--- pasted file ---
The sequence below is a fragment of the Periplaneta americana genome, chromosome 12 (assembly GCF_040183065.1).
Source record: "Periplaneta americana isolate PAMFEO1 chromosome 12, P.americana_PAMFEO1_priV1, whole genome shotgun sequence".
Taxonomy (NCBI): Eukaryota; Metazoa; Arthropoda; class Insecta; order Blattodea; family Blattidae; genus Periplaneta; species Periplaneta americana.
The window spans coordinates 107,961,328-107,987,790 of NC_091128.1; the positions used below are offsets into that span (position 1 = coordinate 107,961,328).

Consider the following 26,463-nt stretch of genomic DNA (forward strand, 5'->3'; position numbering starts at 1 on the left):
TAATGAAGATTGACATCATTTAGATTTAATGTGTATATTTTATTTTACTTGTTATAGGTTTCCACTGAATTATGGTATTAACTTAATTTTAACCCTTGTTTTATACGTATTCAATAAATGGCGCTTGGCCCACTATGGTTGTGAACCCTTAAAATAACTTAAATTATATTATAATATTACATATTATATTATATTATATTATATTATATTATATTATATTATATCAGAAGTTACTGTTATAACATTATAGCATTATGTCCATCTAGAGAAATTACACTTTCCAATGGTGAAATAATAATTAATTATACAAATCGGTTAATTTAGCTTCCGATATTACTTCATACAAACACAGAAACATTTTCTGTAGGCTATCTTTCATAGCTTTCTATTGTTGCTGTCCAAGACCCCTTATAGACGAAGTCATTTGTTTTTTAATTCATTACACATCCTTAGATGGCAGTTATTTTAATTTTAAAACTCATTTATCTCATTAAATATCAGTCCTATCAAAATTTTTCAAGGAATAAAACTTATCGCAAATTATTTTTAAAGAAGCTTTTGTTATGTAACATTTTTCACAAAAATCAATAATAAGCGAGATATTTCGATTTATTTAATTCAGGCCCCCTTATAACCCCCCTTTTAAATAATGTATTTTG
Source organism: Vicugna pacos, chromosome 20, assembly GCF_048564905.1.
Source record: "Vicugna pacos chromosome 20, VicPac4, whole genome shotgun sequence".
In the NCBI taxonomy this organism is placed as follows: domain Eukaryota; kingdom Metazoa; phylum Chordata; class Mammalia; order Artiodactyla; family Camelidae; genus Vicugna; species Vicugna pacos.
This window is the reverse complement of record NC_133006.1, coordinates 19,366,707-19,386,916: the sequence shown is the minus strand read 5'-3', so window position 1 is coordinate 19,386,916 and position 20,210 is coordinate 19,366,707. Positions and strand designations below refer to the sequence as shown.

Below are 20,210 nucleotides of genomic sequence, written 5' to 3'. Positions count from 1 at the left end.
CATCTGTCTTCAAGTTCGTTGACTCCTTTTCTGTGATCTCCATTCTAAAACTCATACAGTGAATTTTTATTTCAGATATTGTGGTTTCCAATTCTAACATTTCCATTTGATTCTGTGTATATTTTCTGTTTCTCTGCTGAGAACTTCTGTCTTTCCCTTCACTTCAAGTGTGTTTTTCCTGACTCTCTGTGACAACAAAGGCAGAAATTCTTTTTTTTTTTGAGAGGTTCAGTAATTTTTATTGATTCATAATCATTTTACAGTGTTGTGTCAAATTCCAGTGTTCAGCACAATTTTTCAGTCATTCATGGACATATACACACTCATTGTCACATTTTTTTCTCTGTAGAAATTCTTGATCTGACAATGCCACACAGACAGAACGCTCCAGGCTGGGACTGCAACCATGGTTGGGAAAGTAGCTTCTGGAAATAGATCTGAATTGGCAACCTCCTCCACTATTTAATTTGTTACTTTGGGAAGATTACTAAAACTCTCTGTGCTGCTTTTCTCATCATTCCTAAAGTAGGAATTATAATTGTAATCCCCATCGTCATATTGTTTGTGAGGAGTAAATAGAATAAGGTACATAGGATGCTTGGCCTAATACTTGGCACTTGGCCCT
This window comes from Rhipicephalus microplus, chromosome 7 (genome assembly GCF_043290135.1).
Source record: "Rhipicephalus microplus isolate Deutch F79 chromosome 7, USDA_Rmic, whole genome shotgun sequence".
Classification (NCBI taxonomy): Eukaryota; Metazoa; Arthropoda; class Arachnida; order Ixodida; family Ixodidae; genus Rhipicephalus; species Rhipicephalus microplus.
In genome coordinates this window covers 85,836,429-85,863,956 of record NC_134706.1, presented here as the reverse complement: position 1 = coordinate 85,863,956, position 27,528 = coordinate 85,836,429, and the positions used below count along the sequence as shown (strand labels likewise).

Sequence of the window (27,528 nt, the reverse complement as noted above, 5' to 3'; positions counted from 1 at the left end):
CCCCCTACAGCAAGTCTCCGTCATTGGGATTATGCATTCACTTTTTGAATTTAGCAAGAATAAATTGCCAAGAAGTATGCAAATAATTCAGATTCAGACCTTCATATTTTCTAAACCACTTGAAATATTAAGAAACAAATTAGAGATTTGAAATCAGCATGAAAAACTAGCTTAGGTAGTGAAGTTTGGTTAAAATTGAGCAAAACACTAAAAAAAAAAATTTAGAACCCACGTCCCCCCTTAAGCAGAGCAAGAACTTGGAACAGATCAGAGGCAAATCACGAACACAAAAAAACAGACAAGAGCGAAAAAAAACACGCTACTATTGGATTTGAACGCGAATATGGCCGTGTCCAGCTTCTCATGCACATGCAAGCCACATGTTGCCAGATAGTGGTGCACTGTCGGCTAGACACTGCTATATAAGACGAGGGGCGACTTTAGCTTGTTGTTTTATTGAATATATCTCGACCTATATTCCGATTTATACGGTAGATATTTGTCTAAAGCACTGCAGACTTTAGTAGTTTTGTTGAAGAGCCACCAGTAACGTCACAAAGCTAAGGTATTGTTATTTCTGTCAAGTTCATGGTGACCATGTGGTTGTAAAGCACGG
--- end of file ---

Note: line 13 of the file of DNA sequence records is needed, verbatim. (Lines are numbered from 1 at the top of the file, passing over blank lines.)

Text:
This window comes from Rhipicephalus microplus, chromosome 7 (genome assembly GCF_043290135.1).